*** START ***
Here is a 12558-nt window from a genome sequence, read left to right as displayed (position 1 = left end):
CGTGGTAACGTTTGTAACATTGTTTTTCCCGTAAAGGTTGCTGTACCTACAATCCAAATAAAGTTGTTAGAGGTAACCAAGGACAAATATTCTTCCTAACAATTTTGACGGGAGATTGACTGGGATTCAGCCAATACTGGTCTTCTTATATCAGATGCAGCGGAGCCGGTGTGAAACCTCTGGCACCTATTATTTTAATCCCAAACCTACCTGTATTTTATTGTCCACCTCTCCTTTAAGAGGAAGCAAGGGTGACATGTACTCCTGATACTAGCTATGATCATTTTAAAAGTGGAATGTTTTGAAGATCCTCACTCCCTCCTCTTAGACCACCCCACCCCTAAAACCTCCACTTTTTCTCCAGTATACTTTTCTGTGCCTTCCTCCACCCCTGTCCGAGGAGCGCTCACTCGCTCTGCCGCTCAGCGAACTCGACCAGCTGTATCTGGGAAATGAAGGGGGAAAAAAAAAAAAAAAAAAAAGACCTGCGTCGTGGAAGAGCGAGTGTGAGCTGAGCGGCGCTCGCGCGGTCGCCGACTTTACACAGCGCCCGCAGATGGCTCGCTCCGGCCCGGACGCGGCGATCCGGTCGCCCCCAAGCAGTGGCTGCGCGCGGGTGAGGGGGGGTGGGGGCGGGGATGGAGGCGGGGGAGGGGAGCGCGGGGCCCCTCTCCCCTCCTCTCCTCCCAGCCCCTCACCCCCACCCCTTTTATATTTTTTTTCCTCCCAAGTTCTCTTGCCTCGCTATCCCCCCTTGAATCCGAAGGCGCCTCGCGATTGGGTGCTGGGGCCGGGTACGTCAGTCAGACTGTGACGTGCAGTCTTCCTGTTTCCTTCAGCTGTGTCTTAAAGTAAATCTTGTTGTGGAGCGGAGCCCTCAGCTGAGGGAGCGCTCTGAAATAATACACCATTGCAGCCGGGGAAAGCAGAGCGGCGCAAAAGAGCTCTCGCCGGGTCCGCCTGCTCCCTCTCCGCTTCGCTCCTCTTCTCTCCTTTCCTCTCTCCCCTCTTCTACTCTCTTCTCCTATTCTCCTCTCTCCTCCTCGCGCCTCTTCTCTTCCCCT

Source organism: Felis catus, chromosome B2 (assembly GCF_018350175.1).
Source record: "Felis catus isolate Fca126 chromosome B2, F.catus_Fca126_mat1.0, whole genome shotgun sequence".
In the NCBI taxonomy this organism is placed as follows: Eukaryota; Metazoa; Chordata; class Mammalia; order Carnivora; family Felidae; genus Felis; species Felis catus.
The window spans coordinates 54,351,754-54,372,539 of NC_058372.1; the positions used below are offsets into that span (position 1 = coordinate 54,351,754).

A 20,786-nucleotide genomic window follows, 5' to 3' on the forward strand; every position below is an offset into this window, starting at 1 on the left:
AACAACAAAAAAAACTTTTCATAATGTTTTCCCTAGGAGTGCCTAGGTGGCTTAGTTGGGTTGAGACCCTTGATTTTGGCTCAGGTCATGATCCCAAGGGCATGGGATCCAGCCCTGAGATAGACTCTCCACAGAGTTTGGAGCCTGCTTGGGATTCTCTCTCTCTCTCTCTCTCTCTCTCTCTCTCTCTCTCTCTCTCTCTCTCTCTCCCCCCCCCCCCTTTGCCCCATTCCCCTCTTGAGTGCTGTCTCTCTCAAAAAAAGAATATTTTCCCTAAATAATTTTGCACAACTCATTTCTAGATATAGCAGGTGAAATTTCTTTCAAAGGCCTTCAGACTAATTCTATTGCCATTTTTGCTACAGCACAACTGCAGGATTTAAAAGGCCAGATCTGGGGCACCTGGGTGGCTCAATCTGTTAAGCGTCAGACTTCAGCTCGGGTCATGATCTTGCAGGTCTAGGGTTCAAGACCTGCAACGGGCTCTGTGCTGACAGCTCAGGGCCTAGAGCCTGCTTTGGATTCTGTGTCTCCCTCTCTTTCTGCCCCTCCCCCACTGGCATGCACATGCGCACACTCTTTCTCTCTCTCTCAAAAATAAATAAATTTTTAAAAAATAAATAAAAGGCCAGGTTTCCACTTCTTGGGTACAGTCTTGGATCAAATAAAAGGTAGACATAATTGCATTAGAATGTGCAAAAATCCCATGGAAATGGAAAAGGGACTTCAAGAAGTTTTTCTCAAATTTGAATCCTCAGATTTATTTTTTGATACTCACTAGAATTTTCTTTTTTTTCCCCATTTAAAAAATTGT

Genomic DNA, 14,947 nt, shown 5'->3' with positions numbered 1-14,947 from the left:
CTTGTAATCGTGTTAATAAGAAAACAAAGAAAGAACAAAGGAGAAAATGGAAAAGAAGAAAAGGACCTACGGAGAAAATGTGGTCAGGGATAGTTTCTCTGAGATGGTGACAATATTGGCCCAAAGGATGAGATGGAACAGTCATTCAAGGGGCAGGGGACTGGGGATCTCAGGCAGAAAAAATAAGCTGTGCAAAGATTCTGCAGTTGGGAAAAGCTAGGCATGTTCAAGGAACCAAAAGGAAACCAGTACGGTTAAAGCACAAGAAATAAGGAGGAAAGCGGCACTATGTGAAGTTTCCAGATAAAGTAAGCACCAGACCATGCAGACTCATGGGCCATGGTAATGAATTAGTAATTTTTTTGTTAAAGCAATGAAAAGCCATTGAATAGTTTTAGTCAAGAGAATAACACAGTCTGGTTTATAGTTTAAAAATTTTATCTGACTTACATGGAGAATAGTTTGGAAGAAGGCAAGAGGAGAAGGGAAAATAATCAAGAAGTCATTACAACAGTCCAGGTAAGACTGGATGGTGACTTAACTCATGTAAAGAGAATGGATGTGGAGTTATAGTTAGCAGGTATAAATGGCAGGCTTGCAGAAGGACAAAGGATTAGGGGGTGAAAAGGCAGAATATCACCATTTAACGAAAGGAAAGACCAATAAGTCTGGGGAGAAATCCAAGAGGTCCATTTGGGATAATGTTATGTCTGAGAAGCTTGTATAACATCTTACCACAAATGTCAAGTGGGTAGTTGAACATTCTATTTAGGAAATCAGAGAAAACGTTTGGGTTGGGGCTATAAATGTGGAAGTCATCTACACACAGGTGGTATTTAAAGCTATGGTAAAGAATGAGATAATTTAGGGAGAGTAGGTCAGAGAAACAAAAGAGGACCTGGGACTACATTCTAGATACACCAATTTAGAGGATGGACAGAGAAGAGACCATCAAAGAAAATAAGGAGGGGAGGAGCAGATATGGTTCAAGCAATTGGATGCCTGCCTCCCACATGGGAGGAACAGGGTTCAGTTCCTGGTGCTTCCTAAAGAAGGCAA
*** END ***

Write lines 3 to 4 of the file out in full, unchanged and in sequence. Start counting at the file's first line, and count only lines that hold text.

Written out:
Source organism: Felis catus, chromosome B2 (assembly GCF_018350175.1).
Source record: "Felis catus isolate Fca126 chromosome B2, F.catus_Fca126_mat1.0, whole genome shotgun sequence".